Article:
I have a sample size of N=63 and 6 items measuring risk tolerance. Now, I want to calculate Cronbachs alpha, however, the 6 items have different scales. For example, the first item has a scale from 1-4, and the second question a scale from 1-2, etc. Does this lead to any problems or can I just use the "alpha" function from the psych package in R? Are there any other points I have to consider when I calculate Cronbachs alpha? Thanks in advance :)

  • $\begingroup$ you may use "standardized alpha" $\endgroup$
    – ttnphns
    Sep 27, 2020 at 21:32
  • $\begingroup$ That's sounds good. So the "standardized alpha" is created for problems like that or what is the general use of "standardized alpha"? $\endgroup$
    – Jensxy
    Sep 27, 2020 at 21:42

1 Answer 1


As @ttphns points out, standardized $\alpha$ (e.g., see Cortina, 1993; and Falk & Savalei, 2011 for more information) is a good choice. The main difference between standardized $\alpha$ and coefficient $\alpha$ is that the former uses inter-item (standardized) correlations, whereas the latter uses inter-item (unstandardized) covariances.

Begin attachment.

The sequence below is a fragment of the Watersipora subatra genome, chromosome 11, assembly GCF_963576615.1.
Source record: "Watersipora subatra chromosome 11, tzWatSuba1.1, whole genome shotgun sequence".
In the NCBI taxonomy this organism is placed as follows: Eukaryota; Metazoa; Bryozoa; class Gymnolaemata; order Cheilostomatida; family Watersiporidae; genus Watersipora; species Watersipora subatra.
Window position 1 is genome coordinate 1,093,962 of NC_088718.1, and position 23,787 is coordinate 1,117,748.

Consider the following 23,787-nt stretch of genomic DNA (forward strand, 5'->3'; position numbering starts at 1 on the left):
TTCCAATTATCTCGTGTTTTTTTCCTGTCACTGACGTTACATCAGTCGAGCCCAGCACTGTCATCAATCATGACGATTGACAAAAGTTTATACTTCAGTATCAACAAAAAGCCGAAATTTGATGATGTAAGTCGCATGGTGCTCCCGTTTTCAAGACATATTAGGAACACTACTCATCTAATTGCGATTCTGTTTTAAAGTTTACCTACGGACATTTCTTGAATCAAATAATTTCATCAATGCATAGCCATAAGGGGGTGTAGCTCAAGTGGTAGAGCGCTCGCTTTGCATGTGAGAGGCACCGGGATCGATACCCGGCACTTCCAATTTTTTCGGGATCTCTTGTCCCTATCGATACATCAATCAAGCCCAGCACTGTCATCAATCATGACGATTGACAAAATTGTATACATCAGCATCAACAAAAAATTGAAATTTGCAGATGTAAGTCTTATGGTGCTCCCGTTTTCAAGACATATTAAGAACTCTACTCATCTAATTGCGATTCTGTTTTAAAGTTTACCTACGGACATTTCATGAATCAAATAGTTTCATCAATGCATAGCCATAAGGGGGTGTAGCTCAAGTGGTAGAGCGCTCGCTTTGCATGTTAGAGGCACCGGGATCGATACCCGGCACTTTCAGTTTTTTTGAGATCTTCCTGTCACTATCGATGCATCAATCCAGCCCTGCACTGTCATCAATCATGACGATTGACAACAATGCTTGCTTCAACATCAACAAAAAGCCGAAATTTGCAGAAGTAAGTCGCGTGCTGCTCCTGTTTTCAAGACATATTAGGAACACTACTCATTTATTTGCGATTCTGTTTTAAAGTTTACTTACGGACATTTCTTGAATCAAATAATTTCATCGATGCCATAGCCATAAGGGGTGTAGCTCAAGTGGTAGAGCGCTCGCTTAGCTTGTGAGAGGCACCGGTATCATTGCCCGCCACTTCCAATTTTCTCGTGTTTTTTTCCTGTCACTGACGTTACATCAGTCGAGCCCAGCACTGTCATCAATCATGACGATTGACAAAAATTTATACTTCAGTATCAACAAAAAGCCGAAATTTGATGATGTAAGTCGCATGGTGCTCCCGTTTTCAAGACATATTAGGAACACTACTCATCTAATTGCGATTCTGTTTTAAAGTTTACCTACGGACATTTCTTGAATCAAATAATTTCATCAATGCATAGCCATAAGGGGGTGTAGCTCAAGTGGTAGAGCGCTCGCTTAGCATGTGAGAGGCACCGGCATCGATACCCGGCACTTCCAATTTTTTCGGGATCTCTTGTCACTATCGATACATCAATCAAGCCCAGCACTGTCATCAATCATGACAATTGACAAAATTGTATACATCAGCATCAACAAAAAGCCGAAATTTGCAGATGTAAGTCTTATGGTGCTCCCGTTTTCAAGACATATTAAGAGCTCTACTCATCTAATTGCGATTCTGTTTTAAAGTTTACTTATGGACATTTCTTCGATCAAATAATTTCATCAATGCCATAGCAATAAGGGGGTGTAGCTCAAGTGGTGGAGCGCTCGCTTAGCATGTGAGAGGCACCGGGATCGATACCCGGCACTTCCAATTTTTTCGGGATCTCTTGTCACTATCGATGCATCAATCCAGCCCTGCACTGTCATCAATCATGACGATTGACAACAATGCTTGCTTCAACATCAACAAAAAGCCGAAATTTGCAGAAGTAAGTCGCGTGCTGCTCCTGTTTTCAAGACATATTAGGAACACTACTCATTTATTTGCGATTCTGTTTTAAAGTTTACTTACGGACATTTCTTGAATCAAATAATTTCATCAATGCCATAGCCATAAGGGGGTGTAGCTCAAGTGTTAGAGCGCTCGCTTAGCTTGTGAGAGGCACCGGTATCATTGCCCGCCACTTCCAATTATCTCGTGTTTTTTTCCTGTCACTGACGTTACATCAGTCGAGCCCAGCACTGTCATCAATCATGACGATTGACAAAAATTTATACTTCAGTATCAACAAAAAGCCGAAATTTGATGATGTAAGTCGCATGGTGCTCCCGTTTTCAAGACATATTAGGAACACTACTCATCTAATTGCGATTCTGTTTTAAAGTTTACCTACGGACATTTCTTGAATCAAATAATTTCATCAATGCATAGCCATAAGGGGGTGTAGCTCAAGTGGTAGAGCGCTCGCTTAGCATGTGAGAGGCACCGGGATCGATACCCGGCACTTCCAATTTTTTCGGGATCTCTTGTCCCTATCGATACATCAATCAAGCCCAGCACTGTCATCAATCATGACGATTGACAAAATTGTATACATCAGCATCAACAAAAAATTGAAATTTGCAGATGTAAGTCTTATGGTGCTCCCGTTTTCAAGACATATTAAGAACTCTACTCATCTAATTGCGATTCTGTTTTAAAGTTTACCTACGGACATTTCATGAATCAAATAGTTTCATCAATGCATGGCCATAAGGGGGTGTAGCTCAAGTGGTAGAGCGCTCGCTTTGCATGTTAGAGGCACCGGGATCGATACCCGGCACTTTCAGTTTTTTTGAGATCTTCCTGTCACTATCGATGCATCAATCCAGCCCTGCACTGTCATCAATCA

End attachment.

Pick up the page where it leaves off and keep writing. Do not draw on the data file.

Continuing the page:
Because your items appear to be ordinal, you could also consider using Zumbo's ordinal $\alpha$ (e.g., Gadermann, Guhn, & Zumbo, 2012; Zumbo, Gadermann, & Zeisser, 2007), which is designed for ordinal data.


Cortina, J. M. (1993). What is coefficient alpha? An examination of theory and applications. Journal of applied psychology, 78(1), 98.

Falk, C. F., & Savalei, V. (2011). The relationship between unstandardized and standardized alpha, true reliability, and the underlying measurement model. Journal of personality assessment, 93(5), 445-453.

Gadermann, A. M., Guhn, M., & Zumbo, B. D. (2012). Estimating ordinal reliability for Likert-type and ordinal item response data: A conceptual, empirical, and practical guide. Practical Assessment, Research, and Evaluation, 17(1), 3.

Zumbo, B. D., Gadermann, A. M., & Zeisser, C. (2007). Ordinal versions of coefficients alpha and theta for Likert rating scales. Journal of modern applied statistical methods, 6(1), 4.


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